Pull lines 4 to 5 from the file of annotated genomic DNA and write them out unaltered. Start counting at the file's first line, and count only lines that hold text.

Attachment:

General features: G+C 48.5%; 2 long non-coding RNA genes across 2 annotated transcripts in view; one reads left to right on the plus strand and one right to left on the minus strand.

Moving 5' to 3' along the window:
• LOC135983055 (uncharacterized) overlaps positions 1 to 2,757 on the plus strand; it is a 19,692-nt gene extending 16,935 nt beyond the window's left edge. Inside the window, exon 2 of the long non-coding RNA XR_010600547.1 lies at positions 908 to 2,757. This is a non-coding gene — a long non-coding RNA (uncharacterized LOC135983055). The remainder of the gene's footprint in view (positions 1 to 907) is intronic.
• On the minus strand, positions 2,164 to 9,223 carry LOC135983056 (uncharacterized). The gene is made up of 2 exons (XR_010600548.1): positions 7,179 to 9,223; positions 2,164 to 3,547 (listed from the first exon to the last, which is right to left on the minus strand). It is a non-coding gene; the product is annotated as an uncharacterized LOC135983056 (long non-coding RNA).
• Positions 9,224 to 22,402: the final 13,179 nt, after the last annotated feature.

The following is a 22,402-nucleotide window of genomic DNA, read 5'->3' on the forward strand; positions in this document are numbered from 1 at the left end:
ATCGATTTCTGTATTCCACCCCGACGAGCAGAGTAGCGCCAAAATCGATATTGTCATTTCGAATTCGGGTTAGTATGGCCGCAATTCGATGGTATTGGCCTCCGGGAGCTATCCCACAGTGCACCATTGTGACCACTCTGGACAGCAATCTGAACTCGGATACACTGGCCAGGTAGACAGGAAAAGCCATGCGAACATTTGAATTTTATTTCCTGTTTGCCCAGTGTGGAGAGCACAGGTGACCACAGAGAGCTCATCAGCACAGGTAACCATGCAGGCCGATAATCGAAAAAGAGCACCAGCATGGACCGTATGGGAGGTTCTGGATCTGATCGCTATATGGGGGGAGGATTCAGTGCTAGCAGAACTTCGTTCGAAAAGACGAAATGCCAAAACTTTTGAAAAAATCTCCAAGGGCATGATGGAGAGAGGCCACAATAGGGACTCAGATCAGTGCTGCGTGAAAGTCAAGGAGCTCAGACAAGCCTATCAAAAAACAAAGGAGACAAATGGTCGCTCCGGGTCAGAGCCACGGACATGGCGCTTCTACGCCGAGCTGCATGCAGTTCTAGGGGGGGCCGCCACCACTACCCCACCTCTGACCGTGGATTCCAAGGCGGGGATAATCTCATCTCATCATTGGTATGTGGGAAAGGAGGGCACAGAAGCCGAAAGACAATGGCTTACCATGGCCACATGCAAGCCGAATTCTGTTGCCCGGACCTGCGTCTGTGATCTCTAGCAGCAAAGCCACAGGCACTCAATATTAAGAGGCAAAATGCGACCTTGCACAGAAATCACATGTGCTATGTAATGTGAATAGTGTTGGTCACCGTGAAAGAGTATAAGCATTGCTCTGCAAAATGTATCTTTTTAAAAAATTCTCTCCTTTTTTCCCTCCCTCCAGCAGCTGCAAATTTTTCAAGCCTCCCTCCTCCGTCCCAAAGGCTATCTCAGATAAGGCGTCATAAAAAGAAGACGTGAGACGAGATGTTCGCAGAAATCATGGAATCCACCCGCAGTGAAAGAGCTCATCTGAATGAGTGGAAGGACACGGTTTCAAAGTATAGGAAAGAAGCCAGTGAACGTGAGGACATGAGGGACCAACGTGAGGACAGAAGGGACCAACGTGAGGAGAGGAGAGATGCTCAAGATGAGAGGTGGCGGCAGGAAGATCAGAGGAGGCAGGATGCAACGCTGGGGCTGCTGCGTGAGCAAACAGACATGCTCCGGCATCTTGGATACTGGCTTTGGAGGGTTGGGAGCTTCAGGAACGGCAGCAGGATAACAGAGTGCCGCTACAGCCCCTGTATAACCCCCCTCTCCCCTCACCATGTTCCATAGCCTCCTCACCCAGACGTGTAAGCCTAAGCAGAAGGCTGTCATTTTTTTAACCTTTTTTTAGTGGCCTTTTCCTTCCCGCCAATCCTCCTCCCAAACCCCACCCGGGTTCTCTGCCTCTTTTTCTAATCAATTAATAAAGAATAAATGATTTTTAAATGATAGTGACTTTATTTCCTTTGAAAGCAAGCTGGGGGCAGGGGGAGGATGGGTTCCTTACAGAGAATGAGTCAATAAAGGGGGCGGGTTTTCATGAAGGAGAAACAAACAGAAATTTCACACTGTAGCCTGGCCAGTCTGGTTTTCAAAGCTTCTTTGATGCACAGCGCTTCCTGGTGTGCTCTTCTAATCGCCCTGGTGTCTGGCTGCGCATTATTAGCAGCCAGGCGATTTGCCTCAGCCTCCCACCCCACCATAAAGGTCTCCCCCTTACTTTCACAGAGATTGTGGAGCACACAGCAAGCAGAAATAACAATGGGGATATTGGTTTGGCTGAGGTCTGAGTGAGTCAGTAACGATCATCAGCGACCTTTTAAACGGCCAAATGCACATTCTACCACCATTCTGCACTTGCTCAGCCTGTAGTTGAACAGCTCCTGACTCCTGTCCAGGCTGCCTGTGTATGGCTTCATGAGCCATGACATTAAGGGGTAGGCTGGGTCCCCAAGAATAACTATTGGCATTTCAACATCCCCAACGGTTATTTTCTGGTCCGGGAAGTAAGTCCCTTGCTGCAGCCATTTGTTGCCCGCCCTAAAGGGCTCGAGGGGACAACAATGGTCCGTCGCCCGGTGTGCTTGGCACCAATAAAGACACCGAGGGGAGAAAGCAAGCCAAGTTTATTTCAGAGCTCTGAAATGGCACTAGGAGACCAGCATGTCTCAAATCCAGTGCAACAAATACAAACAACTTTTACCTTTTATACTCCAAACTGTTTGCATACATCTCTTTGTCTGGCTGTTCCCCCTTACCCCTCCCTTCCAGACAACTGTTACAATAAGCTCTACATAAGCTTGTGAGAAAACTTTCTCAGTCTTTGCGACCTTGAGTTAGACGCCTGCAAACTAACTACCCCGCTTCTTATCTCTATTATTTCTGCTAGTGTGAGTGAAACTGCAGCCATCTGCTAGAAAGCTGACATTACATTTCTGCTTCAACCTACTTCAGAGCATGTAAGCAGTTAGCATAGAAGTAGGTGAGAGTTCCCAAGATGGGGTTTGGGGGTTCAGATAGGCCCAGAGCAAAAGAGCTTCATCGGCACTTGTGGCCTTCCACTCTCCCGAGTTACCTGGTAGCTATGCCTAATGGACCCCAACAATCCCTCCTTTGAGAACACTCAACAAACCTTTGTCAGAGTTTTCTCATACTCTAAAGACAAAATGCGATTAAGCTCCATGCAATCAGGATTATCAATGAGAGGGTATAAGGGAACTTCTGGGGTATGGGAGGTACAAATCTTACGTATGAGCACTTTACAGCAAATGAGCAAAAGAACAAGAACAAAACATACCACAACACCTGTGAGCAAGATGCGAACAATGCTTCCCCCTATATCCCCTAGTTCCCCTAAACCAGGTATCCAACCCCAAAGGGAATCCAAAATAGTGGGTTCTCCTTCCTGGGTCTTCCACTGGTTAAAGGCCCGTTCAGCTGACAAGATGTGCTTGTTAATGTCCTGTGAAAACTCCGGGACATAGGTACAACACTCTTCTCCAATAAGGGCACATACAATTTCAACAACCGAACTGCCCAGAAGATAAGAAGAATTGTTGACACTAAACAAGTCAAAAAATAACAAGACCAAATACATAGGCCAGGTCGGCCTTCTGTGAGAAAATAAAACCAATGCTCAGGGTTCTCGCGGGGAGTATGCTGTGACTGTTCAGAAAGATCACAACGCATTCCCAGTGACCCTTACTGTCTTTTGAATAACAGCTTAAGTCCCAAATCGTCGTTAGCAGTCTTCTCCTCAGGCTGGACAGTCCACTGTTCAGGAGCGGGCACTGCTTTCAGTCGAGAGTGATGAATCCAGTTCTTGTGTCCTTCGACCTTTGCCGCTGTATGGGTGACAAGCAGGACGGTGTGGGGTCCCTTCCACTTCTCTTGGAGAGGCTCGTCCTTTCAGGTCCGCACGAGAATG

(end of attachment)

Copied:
• On the minus strand, positions 2,164 to 9,223 carry LOC135983056 (uncharacterized). The gene is made up of 2 exons (XR_010600548.1): positions 7,179 to 9,223; positions 2,164 to 3,547 (listed from the first exon to the last, which is right to left on the minus strand). It is a non-coding gene; the product is annotated as an uncharacterized LOC135983056 (long non-coding RNA).
• Positions 9,224 to 22,402: the final 13,179 nt, after the last annotated feature.